These past few months have been very trying to me personally. For me, these struggles reaffirm the old proposition Plato and Aristotle make when they suggest the health of the body and soul are connected. Amidst a broken nose and a knee injury which has limited my mobility I can't help but feel at times that I'm catching a bad break. But then I think of what these challenges do for us. Would it be possible for us to become stronger in mind and soul without challenges to the body in which those manifest? I think not. Of course the connection between the body and soul is as easy as "when one is happy, the other is happy" but from my experiences with Leila I've learned that happiness is only truly found in the context of true suffering. After all, life is a bit of a roller coaster and one only knows when they've reached an emotional and spiritual high when they've witnessed and experienced rock bottom, only to have that bottom pulled out from underneath them.
I recall a carpenter Leila introduced me to among one of my first outings with her. This man was raised to be the supporter of his entire family, had received an education that would allow him to do so, but as the brightest flames are often the quickest to be blown away, lost the use of his legs in a car accident. Here he was sitting in front of me, a man in suffering that would inevitably become a source of hope not only for those around him, but for me as well. While sitting with him, after receiving a few warning glances from Leila not to inspire too much hope too quickly, as only so much can be done for one person struggling among so many I proposed a set up that would allow him to work as a carpenter. His eyes lit up, an image that will forever live in my mind as one of those few first moments that set me on this path. As the tears began welling in his eyes I couldn't believe the amount of happiness this man had received in being able to put his mind and body at work again. When I met him, stranded in bed being taken care of by what little those around him could offer, it seemed that the suffering of the body and soul went hand in hand. And suddenly, with a way to put his body to work again, to overcome the true suffering that occurs with having not just your livelihood but your means to your livelihood in the context of your physical body taken away it seemed that he had found a happiness that many of us take for granted.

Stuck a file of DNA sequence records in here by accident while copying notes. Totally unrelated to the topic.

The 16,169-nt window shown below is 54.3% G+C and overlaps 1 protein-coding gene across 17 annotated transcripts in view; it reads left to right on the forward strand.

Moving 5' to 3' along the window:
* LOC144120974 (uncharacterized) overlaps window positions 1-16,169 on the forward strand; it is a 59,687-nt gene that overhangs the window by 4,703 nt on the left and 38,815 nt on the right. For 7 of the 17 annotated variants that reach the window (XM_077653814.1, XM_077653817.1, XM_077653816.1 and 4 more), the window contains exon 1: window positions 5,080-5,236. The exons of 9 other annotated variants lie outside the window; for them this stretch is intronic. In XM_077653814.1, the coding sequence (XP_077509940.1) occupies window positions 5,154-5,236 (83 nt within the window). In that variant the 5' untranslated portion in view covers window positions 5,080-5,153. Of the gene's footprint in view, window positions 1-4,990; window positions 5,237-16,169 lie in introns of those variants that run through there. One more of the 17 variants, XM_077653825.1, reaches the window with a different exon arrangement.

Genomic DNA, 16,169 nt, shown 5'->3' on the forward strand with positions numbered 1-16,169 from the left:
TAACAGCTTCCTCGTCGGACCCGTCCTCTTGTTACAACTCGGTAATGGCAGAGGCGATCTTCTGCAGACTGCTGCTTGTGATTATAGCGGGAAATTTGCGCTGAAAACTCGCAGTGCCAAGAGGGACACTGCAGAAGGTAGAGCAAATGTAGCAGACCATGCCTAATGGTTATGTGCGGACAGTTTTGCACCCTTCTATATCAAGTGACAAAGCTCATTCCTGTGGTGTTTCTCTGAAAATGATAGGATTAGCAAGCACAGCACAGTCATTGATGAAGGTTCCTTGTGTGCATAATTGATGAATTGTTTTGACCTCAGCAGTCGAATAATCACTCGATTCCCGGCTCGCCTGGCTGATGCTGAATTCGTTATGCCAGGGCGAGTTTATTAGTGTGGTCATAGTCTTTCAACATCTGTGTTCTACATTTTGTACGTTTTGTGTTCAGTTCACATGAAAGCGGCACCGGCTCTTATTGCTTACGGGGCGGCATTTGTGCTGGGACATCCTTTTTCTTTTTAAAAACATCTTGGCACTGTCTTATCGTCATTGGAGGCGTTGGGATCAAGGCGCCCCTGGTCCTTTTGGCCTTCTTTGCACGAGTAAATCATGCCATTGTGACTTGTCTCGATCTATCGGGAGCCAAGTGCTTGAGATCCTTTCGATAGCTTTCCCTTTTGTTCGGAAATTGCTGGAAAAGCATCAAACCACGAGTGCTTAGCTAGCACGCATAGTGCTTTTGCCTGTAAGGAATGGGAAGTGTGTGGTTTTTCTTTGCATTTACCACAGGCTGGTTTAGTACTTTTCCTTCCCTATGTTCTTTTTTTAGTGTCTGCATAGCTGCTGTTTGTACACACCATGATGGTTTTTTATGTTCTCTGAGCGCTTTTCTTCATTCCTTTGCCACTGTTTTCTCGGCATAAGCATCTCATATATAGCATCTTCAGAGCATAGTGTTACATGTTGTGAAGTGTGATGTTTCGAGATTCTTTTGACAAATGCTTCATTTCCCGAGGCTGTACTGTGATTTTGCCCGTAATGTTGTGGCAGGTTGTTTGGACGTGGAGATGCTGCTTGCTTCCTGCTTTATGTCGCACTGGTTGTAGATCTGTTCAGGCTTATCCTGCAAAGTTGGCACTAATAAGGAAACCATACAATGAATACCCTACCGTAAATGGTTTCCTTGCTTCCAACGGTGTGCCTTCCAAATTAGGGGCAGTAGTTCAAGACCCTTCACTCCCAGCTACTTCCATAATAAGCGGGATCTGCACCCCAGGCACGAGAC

My own struggles recently have reminded me of this man. Amidst broken bones and the hurdles I've had to climb to publish and promote Committee of One I continue to appreciate that only in suffering are we able to understand happiness. It amazed me that I could see children at play, even in the rundown streets with sewage flowing through them, children smiling with what little they had, women simply happy to be able to work, all of these refugees and children of refugees were truly appreciative that they themselves were some way, in control of the lives that had been handed to them. Is it control that we seek among chaos? Is it a break from the suffering? That one chance? I do not believe so. I believe it is the opportunity that Leila provided, the opportunity for these people to flourish among what are by far the greatest odds against them.
This picture is a reminder that while many of us in the West live in brick and mortar homes, thousands of refugees currently live in tents, or out in the elements unprotected from harm. When you see this I hope you will realize that this is not a problem of the past. In 2011 1,934,520 refugees world wide sought asylum according to Wikipedia. Though the problem is large you can make a difference. One way to help is to become informed. Contact your governor's office to learn about the resettlement of refugees in your area. You might find an entire community of refugees in your own neighborhood. You can help by becoming a mentor or donating items for the refugees that come here. Many are forced to leave behind all they own and start afresh. Mentors help newcomers navigate grocery stores and teach them to cook with new ingredients, use a washer and dryer or catch a city bus. You can lend your time to teach a person new to your area about life in your city. If you have ever mentored a refugee family, please share your experience with us.